Born in March 1948, Joseph Adrian Godenzi the Army drafted him in 1968.
He reported to Fort Dix, New Jersey, Feb. 20, 1968 for basic training. Godenzi’s high school football experiences helped him to endure the difficult physical training. He earned a perfect score on his physical training test— the only person in his battalion to accomplish this feat.
Following his graduation from basic training, Godenzi went to Fort Polk in Louisiana for 10 weeks to complete advanced infantry training in preparation for Vietnam combat. Godenzi learned jungle navigation and warfare techniques in the snake-filled Louisiana swamp lands. While there, he specifically learned to “search and destroy” using various explosives and weapons.
Godenzi deployed to Cam Ranh, Vietnam. He then travelled to Pleiku near the Cambodian border, which was the 4th Infantry Division’s home base. After a week at Pleiku, he moved to a special forces camp near Bambi Tuit, where he ran missions out of the perimeter. His company protected the small supply trails coming through Cambodia and into Vietnam throughout August and early September of 1968.
On Sept. 25, 1968, Godenzi received multiple injuries during a fire fight. First, shrapnel from the company’s artillery hit him in the back. Then, when an enemy threw a grenade into his foxhole, Godenzi grabbed it and threw it out of the hole, resulting in the loss of his thumb and one of his fingers. After several hours, the fighting ceased, and helicopters removed him from the area. Godenzi received 252 stitches and later had his hand reconstructed. A bout of malaria postponed his return home to the United States.
Eventually, he shipped out of Vietnam for rehabilitation at Fort Devens, Massachusetts, then later at Walter Reed Army Medical Center in Washington, D.C., before discharge April 4, 1969, as a specialist four.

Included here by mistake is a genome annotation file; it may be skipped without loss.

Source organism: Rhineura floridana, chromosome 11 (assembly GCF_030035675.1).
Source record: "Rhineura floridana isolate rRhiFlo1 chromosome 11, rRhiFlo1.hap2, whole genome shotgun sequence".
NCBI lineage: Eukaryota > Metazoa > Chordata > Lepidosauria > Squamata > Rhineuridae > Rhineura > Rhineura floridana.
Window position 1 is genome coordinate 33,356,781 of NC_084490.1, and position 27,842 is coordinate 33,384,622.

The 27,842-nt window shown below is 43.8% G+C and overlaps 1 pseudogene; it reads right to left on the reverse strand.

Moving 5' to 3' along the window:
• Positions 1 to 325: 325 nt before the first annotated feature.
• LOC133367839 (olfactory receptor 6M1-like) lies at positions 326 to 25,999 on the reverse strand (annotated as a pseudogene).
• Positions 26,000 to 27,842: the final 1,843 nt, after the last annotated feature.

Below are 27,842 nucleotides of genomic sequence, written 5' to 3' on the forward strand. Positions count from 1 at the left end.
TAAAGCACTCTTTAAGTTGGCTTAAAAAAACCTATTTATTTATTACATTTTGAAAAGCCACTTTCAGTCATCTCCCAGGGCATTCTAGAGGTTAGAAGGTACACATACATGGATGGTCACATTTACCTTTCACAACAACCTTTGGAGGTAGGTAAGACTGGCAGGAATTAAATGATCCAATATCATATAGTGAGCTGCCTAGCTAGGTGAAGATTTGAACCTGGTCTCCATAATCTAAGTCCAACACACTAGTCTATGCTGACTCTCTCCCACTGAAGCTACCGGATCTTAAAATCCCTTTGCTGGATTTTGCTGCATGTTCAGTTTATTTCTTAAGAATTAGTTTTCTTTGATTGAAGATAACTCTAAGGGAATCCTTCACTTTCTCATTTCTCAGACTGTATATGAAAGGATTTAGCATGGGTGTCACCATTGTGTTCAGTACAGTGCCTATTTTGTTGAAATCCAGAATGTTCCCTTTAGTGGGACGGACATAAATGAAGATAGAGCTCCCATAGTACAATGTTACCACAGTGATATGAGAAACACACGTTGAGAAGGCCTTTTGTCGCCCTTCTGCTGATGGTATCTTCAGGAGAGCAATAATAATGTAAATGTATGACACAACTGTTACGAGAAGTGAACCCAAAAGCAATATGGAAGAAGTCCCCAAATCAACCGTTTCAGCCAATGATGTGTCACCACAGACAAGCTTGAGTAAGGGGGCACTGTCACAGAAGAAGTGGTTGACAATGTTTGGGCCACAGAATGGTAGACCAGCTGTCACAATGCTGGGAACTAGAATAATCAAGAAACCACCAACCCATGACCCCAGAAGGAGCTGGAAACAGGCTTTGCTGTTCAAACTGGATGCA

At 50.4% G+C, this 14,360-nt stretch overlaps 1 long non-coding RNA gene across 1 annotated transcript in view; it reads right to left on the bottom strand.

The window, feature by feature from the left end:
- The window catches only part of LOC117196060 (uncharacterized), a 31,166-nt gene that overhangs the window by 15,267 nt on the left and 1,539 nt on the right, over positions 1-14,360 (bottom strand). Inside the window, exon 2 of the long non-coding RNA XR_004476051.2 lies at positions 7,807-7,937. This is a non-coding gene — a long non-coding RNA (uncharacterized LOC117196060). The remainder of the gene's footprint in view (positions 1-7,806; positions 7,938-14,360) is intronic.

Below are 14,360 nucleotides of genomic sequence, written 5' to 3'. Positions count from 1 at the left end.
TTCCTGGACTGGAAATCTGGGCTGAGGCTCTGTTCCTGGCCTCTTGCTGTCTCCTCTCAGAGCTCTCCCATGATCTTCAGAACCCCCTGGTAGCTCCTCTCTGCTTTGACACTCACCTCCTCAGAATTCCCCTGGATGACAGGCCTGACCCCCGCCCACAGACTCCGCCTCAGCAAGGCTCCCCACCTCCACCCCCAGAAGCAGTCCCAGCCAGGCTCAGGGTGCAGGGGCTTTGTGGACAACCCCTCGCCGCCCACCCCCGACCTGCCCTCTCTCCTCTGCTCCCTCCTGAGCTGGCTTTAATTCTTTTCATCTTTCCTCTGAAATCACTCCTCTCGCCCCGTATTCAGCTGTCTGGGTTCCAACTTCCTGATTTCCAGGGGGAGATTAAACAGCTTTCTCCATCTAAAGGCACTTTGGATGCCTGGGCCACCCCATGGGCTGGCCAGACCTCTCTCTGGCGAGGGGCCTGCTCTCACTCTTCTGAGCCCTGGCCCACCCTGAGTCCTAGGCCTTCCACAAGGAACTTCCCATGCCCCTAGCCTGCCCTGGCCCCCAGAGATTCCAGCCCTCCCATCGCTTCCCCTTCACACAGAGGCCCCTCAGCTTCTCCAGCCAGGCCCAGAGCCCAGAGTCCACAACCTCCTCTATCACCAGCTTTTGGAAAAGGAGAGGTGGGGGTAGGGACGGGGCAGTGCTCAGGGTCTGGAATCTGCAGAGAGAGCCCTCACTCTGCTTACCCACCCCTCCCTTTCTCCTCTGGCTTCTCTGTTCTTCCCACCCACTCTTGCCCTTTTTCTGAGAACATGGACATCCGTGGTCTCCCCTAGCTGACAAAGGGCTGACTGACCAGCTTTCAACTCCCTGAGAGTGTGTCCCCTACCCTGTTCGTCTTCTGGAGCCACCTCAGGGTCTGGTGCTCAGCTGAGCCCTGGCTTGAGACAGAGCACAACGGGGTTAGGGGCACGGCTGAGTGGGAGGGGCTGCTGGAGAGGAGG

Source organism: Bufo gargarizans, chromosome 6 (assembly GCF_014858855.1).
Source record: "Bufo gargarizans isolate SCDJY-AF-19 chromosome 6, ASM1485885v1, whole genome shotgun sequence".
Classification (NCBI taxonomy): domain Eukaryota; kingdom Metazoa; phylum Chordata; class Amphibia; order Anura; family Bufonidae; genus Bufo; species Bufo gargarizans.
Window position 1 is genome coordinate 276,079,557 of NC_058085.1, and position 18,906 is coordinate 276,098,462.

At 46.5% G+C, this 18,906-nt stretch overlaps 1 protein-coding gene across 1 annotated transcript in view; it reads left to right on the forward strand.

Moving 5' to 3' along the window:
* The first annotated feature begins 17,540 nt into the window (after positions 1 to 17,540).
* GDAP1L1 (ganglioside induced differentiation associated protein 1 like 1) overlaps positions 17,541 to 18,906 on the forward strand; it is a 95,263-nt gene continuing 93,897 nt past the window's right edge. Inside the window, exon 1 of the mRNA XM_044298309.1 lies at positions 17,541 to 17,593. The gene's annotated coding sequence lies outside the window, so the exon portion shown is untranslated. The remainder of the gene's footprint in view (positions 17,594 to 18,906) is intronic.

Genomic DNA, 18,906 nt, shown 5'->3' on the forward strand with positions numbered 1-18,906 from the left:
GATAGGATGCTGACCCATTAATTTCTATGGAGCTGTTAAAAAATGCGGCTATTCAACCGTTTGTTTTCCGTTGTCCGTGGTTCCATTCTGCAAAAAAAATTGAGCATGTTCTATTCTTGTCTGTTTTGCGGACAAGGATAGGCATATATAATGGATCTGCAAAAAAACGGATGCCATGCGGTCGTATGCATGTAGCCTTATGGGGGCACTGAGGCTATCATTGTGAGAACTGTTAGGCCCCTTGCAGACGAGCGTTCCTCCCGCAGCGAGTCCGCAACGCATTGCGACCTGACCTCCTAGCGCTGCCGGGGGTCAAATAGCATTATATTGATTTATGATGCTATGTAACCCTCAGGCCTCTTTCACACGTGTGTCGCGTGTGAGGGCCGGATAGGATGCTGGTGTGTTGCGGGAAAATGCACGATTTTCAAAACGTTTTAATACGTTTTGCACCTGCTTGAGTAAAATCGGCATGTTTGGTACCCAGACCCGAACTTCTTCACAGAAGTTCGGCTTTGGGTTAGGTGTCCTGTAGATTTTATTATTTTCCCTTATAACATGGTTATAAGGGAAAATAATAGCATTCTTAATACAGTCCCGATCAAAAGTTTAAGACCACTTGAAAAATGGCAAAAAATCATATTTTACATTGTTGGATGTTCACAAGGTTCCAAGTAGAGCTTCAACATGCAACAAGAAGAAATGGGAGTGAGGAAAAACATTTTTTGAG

“I’m extremely proud of the guys and the women that are part of the military,” said Godenzi in a 2011 interview for the Veterans History Project. “No matter how simple their job, everybody that’s in the military is a hero to me. They deserve every accolade they get.”
After his service, Godenzi went to college and studied accounting before eventually working 31 years for the U.S. Postal Service. His military service changed his life and forced him to learn how to do everything physical differently.
“Physically, [my military service] totally affected my life. It changed everything,” Godenzi said in his interview. “I was always right-handed. Now I’m left-handed. Mentally, I’ve never had a problem with it once I got over the hump that this is me. There ain’t nothing going to change it. I’m never going to get my hand back. I’m never going to get that time back, you know, deal with it. And that’s what I did.”
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Veterans History Project
This #VeteranOfTheDay profile was created with interviews submitted to the Veterans History Project. The project collects, preserves, and makes accessible the personal accounts of American war Veterans so that future generations may hear directly from Veterans and better understand the realities of war. Find out more at http://www.loc.gov/vets/.
Writer: Katherine Berman